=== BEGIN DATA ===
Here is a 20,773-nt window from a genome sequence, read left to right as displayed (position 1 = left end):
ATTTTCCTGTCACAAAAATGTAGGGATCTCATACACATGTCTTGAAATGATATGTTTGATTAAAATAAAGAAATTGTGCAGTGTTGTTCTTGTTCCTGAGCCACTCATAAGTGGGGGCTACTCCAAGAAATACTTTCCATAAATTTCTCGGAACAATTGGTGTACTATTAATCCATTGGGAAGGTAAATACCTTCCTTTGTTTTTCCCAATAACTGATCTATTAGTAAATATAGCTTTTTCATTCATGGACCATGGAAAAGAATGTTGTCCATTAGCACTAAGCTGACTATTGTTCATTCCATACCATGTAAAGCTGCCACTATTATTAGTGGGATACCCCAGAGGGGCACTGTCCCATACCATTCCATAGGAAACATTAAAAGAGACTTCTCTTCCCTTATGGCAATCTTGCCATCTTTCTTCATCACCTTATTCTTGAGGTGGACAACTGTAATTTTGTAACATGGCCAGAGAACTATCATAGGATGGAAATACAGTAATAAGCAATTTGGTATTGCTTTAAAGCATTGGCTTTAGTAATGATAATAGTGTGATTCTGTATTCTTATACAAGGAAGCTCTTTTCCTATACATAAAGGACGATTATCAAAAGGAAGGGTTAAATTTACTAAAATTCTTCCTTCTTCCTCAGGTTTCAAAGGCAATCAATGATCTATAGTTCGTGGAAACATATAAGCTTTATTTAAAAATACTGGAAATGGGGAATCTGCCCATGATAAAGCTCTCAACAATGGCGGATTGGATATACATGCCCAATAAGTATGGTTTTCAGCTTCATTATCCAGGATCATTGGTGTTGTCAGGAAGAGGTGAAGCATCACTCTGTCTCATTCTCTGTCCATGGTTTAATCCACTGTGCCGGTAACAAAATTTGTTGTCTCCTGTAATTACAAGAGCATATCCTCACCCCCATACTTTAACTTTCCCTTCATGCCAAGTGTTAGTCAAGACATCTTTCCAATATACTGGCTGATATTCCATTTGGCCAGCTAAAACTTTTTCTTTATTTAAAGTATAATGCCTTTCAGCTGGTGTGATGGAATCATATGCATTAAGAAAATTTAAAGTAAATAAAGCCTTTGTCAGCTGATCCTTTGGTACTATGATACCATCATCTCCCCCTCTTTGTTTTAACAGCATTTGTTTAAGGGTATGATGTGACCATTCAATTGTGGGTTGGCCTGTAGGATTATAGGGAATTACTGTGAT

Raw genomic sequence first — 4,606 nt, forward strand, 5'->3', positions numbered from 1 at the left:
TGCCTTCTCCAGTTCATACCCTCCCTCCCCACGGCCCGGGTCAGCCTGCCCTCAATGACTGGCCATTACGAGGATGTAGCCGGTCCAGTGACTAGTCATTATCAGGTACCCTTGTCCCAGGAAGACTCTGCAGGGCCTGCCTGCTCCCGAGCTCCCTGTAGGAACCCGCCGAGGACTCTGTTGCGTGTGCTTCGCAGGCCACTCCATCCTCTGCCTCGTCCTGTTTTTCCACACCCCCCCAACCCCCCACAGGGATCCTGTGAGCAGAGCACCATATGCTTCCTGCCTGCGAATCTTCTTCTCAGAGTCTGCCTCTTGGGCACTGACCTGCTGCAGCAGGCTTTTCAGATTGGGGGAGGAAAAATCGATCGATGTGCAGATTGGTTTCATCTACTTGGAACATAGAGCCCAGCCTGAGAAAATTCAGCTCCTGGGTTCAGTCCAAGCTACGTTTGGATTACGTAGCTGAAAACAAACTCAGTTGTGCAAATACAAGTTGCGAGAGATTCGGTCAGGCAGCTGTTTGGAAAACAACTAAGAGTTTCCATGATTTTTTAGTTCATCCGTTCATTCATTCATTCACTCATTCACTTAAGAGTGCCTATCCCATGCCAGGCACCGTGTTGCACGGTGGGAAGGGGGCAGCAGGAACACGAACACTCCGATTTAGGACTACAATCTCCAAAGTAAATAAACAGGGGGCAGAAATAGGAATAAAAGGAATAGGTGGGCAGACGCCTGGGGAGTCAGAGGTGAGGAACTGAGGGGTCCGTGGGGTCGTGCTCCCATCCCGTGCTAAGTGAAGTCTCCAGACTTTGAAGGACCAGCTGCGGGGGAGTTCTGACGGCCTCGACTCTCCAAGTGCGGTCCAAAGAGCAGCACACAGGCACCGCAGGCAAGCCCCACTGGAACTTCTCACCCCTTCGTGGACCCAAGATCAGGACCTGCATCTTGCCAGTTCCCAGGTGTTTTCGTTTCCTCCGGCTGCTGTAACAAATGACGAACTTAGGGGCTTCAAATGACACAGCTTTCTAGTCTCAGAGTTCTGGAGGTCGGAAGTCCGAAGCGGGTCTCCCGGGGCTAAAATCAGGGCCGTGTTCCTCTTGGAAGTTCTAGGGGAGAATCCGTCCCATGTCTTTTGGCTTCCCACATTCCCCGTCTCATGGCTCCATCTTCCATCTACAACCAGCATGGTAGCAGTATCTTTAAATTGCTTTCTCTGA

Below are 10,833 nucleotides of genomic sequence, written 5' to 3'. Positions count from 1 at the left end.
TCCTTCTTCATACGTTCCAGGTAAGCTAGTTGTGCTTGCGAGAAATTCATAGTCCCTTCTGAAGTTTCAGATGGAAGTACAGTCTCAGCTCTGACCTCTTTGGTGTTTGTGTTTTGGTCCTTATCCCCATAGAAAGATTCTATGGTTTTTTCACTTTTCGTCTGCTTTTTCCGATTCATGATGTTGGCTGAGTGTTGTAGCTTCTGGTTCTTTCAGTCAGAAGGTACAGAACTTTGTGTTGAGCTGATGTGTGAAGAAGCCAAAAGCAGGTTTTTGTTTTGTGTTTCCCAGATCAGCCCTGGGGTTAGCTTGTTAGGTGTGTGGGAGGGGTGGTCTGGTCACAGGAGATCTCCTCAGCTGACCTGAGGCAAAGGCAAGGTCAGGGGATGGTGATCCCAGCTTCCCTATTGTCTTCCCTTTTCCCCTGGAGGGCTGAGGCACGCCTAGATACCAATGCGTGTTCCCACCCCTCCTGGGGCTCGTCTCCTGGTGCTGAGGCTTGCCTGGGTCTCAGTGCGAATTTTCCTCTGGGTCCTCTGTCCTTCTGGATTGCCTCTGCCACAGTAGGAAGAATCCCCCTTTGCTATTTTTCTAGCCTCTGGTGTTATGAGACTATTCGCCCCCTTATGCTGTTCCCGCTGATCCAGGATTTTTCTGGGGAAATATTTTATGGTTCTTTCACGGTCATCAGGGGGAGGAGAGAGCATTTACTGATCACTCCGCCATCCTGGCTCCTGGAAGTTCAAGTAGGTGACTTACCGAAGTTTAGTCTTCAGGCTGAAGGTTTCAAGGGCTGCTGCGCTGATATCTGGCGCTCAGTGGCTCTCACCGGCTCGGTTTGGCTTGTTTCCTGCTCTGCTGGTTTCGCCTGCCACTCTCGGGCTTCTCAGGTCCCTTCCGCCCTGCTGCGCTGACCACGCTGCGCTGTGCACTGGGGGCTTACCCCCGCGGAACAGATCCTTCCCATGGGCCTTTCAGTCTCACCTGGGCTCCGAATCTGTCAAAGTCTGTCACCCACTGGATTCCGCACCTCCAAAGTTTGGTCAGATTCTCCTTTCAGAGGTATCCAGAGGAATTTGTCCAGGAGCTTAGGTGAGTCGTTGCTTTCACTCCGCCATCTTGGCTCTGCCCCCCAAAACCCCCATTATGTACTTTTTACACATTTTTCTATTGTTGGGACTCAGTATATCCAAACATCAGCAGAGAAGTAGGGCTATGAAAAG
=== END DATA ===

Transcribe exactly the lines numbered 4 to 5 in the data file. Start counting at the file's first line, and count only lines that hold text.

TGCCTTCTCCAGTTCATACCCTCCCTCCCCACGGCCCGGGTCAGCCTGCCCTCAATGACTGGCCATTACGAGGATGTAGCCGGTCCAGTGACTAGTCATTATCAGGTACCCTTGTCCCAGGAAGACTCTGCAGGGCCTGCCTGCTCCCGAGCTCCCTGTAGGAACCCGCCGAGGACTCTGTTGCGTGTGCTTCGCAGGCCACTCCATCCTCTGCCTCGTCCTGTTTTTCCACACCCCCCCAACCCCCCACAGGGATCCTGTGAGCAGAGCACCATATGCTTCCTGCCTGCGAATCTTCTTCTCAGAGTCTGCCTCTTGGGCACTGACCTGCTGCAGCAGGCTTTTCAGATTGGGGGAGGAAAAATCGATCGATGTGCAGATTGGTTTCATCTACTTGGAACATAGAGCCCAGCCTGAGAAAATTCAGCTCCTGGGTTCAGTCCAAGCTACGTTTGGATTACGTAGCTGAAAACAAACTCAGTTGTGCAAATACAAGTTGCGAGAGATTCGGTCAGGCAGCTGTTTGGAAAACAACTAAGAGTTTCCATGATTTTTTAGTTCATCCGTTCATTCATTCATTCACTCATTCACTTAAGAGTGCCTATCCCATGCCAGGCACCGTGTTGCACGGTGGGAAGGGGGCAGCAGGAACACGAACACTCCGATTTAGGACTACAATCTCCAAAGTAAATAAACAGGGGGCAGAAATAGGAATAAAAGGAATAGGTGGGCAGACGCCTGGGGAGTCAGAGGTGAGGAACTGAGGGGTCCGTGGGGTCGTGCTCCCATCCCGTGCTAAGTGAAGTCTCCAGACTTTGAAGGACCAGCTGCGGGGGAGTTCTGACGGCCTCGACTCTCCAAGTGCGGTCCAAAGAGCAGCACACAGGCACCGCAGGCAAGCCCCACTGGAACTTCTCACCCCTTCGTGGACCCAAGATCAGGACCTGCATCTTGCCAGTTCCCAGGTGTTTTCGTTTCCTCCGGCTGCTGTAACAAATGACGAACTTAGGGGCTTCAAATGACACAGCTTTCTAGTCTCAGAGTTCTGGAGGTCGGAAGTCCGAAGCGGGTCTCCCGGGGCTAAAATCAGGGCCGTGTTCCTCTTGGAAGTTCTAGGGGAGAATCCGTCCCATGTCTTTTGGCTTCCCACATTCCCCGTCTCATGGCTCCATCTTCCATCTACAACCAGCATGGTAGCAGTATCTTTAAATTGCTTTCTCTGA

Below are 10,833 nucleotides of genomic sequence, written 5' to 3'. Positions count from 1 at the left end.